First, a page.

Bobby Cram

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Bobby Cram
Personal information
Full name Robert Cram
Date of birth 19 November 1939
Place of birth Hetton-le-Hole, County Durham, England
Date of death 14 April 2007(2007-04-14) (aged 67)
Place of death Vancouver, British Columbia, Canada
Playing position Right-back
Youth career
1955–1957 West Bromwich Albion
Senior career*
Years Team Apps (Gls)
1957–1968 West Bromwich Albion 141 (25)
1968 Vancouver Royals 32 (2)
1969 Eintracht Vancouver
1970–1972 Colchester United 100 (4)
1972–1974 Bath City 15 (0)
1974 Seattle Sounders 5 (0)
1974–1975 Bromsgrove Rovers
* Senior club appearances and goals counted for the domestic league only.

Robert Cram (19 November 1939 – 14 April 2007) was an English professional footballer.

Career[edit]

Born in Hetton-le-Hole, County Durham, Cram joined West Bromwich Albion as an amateur in September 1955, at the age of 15. He turned professional in January 1957, but did not make his debut until October 1959, in a 0-0 draw against Bolton Wanderers. He went on to make 163 appearances for The Baggies, including the 1966 and 1967 League Cup finals. He was one of the very few defenders to score a hat trick in a top level match v. Stoke City Sept 18th 1965. He is perhaps most remembered for being the captain of the Colchester United team that beat Leeds United in the 1971 FA Cup, one of the greatest shocks in the competition's history. In 1968, he went on loan with the Vancouver Royals in the North American Soccer League. He returned to the NASL in 1974, this time with the Seattle Sounders.[1]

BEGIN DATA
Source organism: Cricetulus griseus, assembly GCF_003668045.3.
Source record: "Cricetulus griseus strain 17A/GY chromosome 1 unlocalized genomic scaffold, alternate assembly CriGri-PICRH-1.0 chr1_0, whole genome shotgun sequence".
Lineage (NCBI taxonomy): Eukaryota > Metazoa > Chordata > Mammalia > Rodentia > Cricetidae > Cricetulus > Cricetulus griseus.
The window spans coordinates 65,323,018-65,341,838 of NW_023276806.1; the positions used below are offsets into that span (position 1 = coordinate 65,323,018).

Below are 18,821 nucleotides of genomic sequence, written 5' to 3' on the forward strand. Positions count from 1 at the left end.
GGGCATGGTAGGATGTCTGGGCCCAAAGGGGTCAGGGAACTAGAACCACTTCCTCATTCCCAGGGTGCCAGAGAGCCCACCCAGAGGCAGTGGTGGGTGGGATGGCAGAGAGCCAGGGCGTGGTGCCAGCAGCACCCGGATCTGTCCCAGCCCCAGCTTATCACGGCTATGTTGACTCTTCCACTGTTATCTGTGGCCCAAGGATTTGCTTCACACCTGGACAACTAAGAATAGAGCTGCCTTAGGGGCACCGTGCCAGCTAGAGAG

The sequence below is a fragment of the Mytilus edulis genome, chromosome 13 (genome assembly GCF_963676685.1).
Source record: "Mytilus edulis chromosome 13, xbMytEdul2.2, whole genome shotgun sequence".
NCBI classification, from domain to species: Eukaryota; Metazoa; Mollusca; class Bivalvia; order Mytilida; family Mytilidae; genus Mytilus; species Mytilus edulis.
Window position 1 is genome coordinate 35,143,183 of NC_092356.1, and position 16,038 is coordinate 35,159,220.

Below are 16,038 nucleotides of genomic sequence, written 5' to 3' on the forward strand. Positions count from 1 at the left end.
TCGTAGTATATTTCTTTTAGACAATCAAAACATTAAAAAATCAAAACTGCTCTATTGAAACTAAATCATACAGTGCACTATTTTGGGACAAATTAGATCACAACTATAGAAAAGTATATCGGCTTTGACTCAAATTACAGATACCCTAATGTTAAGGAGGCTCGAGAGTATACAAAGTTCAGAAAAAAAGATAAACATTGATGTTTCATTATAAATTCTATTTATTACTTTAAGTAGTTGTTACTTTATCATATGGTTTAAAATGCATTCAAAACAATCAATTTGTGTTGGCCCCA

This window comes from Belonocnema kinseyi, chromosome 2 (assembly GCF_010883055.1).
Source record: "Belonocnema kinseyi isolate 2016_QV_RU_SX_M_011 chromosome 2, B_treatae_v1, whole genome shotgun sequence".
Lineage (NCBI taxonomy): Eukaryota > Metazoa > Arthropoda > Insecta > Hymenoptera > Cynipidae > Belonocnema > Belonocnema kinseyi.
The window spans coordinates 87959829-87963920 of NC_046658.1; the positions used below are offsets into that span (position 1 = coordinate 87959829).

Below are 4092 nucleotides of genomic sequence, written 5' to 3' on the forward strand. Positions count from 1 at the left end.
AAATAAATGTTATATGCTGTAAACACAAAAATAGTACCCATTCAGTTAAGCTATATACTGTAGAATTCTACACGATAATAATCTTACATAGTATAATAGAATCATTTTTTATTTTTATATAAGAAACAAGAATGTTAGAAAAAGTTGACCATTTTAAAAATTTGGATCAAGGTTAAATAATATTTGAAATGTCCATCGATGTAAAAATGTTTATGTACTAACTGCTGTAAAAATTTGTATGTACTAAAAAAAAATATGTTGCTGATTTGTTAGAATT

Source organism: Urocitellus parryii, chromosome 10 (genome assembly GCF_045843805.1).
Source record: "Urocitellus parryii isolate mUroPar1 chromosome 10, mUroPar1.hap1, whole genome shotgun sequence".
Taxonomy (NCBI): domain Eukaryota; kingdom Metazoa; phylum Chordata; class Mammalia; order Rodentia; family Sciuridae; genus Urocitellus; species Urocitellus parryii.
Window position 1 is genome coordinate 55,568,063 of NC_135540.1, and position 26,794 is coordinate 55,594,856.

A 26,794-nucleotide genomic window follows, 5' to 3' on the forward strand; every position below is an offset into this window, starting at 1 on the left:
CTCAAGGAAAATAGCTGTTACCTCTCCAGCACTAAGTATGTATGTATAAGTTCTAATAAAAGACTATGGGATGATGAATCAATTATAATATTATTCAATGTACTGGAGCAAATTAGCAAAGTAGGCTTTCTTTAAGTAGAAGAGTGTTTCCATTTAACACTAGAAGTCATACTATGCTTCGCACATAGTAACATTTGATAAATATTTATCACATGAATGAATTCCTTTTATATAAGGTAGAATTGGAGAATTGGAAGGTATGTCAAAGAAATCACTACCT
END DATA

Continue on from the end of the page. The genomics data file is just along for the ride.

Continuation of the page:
International[edit]

In June 1972, Cram was one of five footballers with English League experience pre-selected by Canadian coach Frank Pike for the CONCACAF / FIFA World Cup Qualifiers Germany 1974. Just two months later, however, neither Cram, Bob Lenarduzzi or Les Wilson were available to the Canadian team.

Personal[edit]

Cram died in Canada of a heart attack, aged 68, in April 2007.[2] Bobby Cram was also the uncle of athlete Steve Cram.

Honours[edit]

Club[edit]

Colchester United[3]

References[edit]